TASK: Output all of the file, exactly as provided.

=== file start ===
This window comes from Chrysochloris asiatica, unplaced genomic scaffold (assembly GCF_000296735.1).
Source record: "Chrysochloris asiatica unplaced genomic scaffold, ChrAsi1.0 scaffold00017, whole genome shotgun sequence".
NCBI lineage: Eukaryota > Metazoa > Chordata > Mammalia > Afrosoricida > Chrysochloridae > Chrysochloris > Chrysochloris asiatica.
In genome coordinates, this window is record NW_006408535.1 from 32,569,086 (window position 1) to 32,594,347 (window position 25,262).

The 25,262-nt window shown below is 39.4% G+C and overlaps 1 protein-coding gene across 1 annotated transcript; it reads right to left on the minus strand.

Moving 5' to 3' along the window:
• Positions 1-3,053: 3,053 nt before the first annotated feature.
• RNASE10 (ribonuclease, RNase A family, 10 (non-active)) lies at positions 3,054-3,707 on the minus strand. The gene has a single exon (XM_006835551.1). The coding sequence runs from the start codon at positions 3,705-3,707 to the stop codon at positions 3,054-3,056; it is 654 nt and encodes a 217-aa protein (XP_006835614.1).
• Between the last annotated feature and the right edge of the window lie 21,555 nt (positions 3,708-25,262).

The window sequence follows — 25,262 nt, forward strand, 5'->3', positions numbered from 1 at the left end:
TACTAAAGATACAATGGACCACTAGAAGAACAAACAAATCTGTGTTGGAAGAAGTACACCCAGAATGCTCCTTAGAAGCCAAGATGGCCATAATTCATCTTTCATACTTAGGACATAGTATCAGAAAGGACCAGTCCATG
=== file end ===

This window comes from Chrysochloris asiatica, unplaced genomic scaffold (assembly GCF_000296735.1).
Source record: "Chrysochloris asiatica unplaced genomic scaffold, ChrAsi1.0 scaffold00017, whole genome shotgun sequence".
NCBI lineage: Eukaryota > Metazoa > Chordata > Mammalia > Afrosoricida > Chrysochloridae > Chrysochloris > Chrysochloris asiatica.
In genome coordinates, this window is record NW_006408535.1 from 32,569,086 (window position 1) to 32,594,347 (window position 25,262).

The 25,262-nt window shown below is 39.4% G+C and overlaps 1 protein-coding gene across 1 annotated transcript; it reads right to left on the minus strand.

Moving 5' to 3' along the window:
• Positions 1-3,053: 3,053 nt before the first annotated feature.
• RNASE10 (ribonuclease, RNase A family, 10 (non-active)) lies at positions 3,054-3,707 on the minus strand. The gene has a single exon (XM_006835551.1). The coding sequence runs from the start codon at positions 3,705-3,707 to the stop codon at positions 3,054-3,056; it is 654 nt and encodes a 217-aa protein (XP_006835614.1).
• Between the last annotated feature and the right edge of the window lie 21,555 nt (positions 3,708-25,262).

The window sequence follows — 25,262 nt, forward strand, 5'->3', positions numbered from 1 at the left end:
TACTAAAGATACAATGGACCACTAGAAGAACAAACAAATCTGTGTTGGAAGAAGTACACCCAGAATGCTCCTTAGAAGCCAAGATGGCCATAATTCATCTTTCATACTTAGGACATAGTATCAGAAAGGACCAGTCCATG